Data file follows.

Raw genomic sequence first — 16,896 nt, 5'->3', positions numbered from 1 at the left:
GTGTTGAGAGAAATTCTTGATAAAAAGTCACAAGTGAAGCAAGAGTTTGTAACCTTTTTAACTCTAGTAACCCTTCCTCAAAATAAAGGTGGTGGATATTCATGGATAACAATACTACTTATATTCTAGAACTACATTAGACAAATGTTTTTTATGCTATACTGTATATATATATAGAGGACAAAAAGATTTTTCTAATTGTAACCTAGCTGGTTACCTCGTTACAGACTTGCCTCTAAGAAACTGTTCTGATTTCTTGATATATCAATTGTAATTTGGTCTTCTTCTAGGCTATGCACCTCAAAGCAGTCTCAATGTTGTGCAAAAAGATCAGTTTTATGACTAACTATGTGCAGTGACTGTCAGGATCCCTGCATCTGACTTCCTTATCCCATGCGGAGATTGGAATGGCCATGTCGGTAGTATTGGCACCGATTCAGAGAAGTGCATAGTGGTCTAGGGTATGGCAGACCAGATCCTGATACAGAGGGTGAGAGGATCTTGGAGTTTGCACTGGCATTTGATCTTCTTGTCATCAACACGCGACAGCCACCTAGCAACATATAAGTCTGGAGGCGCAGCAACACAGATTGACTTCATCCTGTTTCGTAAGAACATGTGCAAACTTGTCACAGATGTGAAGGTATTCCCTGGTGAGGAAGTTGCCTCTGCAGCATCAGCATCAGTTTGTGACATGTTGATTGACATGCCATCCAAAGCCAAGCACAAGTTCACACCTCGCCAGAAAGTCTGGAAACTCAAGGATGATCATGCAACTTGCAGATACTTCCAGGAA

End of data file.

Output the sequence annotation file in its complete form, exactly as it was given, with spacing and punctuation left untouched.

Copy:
Raw genomic sequence first — 16,896 nt, 5'->3', positions numbered from 1 at the left:
GTGTTGAGAGAAATTCTTGATAAAAAGTCACAAGTGAAGCAAGAGTTTGTAACCTTTTTAACTCTAGTAACCCTTCCTCAAAATAAAGGTGGTGGATATTCATGGATAACAATACTACTTATATTCTAGAACTACATTAGACAAATGTTTTTTATGCTATACTGTATATATATATAGAGGACAAAAAGATTTTTCTAATTGTAACCTAGCTGGTTACCTCGTTACAGACTTGCCTCTAAGAAACTGTTCTGATTTCTTGATATATCAATTGTAATTTGGTCTTCTTCTAGGCTATGCACCTCAAAGCAGTCTCAATGTTGTGCAAAAAGATCAGTTTTATGACTAACTATGTGCAGTGACTGTCAGGATCCCTGCATCTGACTTCCTTATCCCATGCGGAGATTGGAATGGCCATGTCGGTAGTATTGGCACCGATTCAGAGAAGTGCATAGTGGTCTAGGGTATGGCAGACCAGATCCTGATACAGAGGGTGAGAGGATCTTGGAGTTTGCACTGGCATTTGATCTTCTTGTCATCAACACGCGACAGCCACCTAGCAACATATAAGTCTGGAGGCGCAGCAACACAGATTGACTTCATCCTGTTTCGTAAGAACATGTGCAAACTTGTCACAGATGTGAAGGTATTCCCTGGTGAGGAAGTTGCCTCTGCAGCATCAGCATCAGTTTGTGACATGTTGATTGACATGCCATCCAAAGCCAAGCACAAGTTCACACCTCGCCAGAAAGTCTGGAAACTCAAGGATGATCATGCAACTTGCAGATACTTCCAGGAA